Take the 2-minute tour ×
Stack Overflow is a question and answer site for professional and enthusiast programmers. It's 100% free, no registration required.

Given two lists of integers, generate the shortest list of pairs where every value in both lists is present. The first of each pair must be a value from the first list, and the second of each pair must be a value from the second list. The first of each pair must be less than the second of the pair.

A simple zip will not work if the lists are different lengths, or if the same integer exists at the same position in each list.

def gen_min_pairs(uplist, downlist):
    for pair in zip(uplist, downlist):
        yield pair

Here is what I can come up with so far:

def gen_min_pairs(uplist, downlist):
    up_gen = iter(uplist)
    down_gen = iter(downlist)

    last_up = None
    last_down = None

    while True:
        next_out = next(up_gen, last_up)
        next_down = next(down_gen, last_down)

        if (next_up == last_up and
            next_down == last_down):
            return

        while not next_up < next_down:
            next_down = next(down_gen, None)
            if next_down is None:
                return
        yield next_up, next_down

        last_up = next_up
        last_down = next_down

And here is a simple test routine:

if __name__ == '__main__':
    from pprint import pprint

    datalist = [
        {
            'up': [1,7,8],
            'down': [6,7,13]
        },
        {
            'up': [1,13,15,16],
            'down': [6,7,15]
        }
    ]

    for dates in datalist:    
        min_pairs = [pair for pair in
                     gen_min_pairs(dates['up'], dates['down'])]
        pprint(min_pairs)

The program produces the expect output for the first set of dates, but fails for the second.

Expected:

[(1, 6), (7, 13), (8, 13)]
[(1, 6), (1, 7), (13, 15)]

Actual:

[(1, 6), (7, 13), (8, 13)]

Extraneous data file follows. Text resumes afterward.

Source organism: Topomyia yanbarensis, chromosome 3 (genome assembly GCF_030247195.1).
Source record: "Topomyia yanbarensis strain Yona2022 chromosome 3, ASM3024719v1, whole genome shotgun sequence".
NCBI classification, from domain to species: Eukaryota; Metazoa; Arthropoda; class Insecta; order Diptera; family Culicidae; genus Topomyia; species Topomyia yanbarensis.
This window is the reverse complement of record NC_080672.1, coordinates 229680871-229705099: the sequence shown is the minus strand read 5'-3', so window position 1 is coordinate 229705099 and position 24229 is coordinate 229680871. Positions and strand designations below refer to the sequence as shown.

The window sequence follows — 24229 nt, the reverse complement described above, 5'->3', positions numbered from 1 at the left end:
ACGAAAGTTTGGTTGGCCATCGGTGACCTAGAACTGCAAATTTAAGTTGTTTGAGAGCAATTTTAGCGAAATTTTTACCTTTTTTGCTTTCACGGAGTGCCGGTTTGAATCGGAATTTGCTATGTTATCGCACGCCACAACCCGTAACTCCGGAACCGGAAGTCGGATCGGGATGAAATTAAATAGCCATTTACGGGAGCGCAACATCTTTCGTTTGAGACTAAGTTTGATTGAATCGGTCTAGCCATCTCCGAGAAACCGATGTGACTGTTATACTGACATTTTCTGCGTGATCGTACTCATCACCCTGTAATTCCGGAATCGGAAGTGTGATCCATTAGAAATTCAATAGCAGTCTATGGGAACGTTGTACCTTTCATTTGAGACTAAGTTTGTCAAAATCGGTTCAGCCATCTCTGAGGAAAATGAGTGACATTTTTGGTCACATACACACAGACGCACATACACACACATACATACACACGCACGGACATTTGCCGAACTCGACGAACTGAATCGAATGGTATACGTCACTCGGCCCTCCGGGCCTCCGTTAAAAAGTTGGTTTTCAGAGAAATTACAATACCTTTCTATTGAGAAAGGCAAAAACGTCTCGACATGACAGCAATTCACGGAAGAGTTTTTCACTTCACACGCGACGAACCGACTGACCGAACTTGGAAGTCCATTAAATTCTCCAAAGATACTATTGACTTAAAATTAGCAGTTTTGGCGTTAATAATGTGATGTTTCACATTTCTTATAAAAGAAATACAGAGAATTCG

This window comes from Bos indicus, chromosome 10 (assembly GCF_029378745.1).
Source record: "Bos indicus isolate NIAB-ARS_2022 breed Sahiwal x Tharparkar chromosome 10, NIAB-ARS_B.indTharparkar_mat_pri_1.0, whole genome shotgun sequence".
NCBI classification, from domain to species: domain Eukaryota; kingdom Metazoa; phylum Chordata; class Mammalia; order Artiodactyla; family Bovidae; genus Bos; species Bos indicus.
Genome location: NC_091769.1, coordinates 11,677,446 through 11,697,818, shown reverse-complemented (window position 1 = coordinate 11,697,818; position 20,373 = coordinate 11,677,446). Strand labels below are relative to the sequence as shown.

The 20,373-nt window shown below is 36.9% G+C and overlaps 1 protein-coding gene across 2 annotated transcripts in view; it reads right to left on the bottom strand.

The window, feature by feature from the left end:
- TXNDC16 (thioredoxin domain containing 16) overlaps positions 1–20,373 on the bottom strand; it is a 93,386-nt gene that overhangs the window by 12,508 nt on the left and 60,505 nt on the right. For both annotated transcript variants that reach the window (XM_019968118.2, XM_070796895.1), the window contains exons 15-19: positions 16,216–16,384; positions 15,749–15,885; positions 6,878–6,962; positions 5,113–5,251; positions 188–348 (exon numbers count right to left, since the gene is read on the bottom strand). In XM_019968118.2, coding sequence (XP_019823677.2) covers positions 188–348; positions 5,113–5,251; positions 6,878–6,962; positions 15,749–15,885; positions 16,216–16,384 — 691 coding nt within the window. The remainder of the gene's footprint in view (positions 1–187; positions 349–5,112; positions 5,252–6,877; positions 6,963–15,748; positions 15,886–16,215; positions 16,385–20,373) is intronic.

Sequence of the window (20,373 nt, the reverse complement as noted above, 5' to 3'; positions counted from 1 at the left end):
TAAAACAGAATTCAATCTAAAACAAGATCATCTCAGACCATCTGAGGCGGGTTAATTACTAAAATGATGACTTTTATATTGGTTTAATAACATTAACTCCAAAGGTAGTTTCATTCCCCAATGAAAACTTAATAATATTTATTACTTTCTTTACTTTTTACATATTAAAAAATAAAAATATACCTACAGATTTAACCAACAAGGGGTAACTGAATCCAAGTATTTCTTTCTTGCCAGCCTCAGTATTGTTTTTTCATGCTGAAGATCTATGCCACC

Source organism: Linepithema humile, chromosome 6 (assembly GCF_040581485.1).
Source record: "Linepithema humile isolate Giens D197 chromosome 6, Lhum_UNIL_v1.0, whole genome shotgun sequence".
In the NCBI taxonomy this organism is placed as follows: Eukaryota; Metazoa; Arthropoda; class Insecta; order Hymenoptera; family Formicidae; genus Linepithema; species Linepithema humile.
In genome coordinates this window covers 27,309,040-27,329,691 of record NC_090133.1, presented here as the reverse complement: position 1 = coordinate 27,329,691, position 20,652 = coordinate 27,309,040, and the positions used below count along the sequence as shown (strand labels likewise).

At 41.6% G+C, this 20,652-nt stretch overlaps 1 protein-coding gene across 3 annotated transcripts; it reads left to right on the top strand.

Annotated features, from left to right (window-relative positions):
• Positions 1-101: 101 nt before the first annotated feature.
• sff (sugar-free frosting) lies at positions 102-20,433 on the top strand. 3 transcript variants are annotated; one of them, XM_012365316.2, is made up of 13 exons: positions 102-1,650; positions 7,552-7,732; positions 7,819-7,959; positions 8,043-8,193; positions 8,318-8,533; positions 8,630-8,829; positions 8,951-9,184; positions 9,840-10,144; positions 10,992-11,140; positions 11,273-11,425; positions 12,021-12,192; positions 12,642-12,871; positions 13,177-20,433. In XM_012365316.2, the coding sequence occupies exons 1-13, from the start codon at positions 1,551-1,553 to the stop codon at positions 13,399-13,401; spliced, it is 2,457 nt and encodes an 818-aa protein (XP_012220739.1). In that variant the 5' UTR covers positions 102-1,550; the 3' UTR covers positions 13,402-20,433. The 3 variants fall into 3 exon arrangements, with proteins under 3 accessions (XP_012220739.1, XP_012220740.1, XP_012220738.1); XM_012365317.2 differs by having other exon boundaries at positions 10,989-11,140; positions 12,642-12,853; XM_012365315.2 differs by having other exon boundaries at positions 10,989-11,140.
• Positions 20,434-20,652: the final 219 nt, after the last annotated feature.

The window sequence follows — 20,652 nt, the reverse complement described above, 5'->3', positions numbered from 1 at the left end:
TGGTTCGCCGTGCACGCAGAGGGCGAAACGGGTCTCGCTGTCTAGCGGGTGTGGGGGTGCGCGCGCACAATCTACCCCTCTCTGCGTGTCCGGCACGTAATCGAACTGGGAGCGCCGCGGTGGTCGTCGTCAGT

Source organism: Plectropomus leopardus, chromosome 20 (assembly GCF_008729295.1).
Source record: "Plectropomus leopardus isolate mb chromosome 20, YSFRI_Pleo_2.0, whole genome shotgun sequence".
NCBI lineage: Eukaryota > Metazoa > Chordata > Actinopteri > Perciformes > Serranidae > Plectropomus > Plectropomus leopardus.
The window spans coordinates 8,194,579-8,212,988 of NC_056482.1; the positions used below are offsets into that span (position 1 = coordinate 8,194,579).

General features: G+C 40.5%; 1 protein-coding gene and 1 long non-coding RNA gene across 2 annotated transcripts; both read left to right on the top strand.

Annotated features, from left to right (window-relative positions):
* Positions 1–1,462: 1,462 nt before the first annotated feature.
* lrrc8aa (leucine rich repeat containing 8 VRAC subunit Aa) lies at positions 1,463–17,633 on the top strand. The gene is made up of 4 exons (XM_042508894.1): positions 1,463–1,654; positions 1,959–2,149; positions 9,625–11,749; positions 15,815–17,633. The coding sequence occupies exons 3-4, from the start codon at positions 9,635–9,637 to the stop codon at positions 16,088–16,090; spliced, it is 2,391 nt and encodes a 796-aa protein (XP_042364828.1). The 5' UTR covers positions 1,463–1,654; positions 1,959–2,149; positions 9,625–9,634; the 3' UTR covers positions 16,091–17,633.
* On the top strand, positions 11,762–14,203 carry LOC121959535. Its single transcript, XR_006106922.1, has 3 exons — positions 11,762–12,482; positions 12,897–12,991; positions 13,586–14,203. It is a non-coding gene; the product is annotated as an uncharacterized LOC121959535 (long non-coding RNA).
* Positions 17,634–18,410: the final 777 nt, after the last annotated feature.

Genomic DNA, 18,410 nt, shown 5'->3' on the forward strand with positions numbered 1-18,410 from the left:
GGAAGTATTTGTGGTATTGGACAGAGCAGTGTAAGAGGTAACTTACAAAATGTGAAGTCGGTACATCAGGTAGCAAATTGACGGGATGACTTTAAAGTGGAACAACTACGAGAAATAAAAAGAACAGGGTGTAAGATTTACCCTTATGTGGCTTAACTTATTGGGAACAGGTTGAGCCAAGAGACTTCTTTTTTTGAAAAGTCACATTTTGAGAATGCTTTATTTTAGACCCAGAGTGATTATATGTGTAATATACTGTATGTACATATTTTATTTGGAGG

[(1, 6), (13, 15)]

I think this can be done while only looking at each element of each list once, so in the complexity O(len(up) + len(down)). I think it depends on the number elements unique to each list.

EDIT: I should add that we can expect these lists to be sorted with the smallest integer first.

EDIT: uplist and downlist were just arbitrary names. Less confusing arbitrary ones might be A and B.

Also, here is a more robust test routine:

from random import uniform, sample
from pprint import pprint

def random_sorted_sample(maxsize=6, pop=31):
    size = int(round(uniform(1,maxsize)))
    li = sample(xrange(1,pop), size)
    return sorted(li)

if __name__ == '__main__':
    A = random_sorted_sample()
    B = random_sorted_sample()

    min_pairs = list(gen_min_pairs(A, B))

    pprint(A)
    pprint(B)
    pprint(min_pairs)

This generates random realistic inputs, calculates the output, and displays all three lists. Here is an example of what a correct implementation would produce:

[11, 13]
[1, 13, 28]
[(11, 13), (13, 28)]

[5, 15, 24, 25]
[3, 13, 21, 22]
[(5, 13), (15, 21), (15, 22)]

[3, 28]
[4, 6, 15, 16, 30]
[(3, 4), (3, 6), (3, 15), (3, 16), (28, 30)]

[2, 5, 20, 24, 26]
[8, 12, 16, 21, 23, 28]
[(2, 8), (5, 12), (5, 16), (20, 21), (20, 23), (24, 28), (26, 28)]

[3, 4, 5, 6, 7]
[1, 2]
[]
share|improve this question
    
What do you want it to do when it uses (1,6) and goes to 7, should it be (7,13) or should it be (7, None). –  Jakob Bowyer Nov 29 '10 at 15:09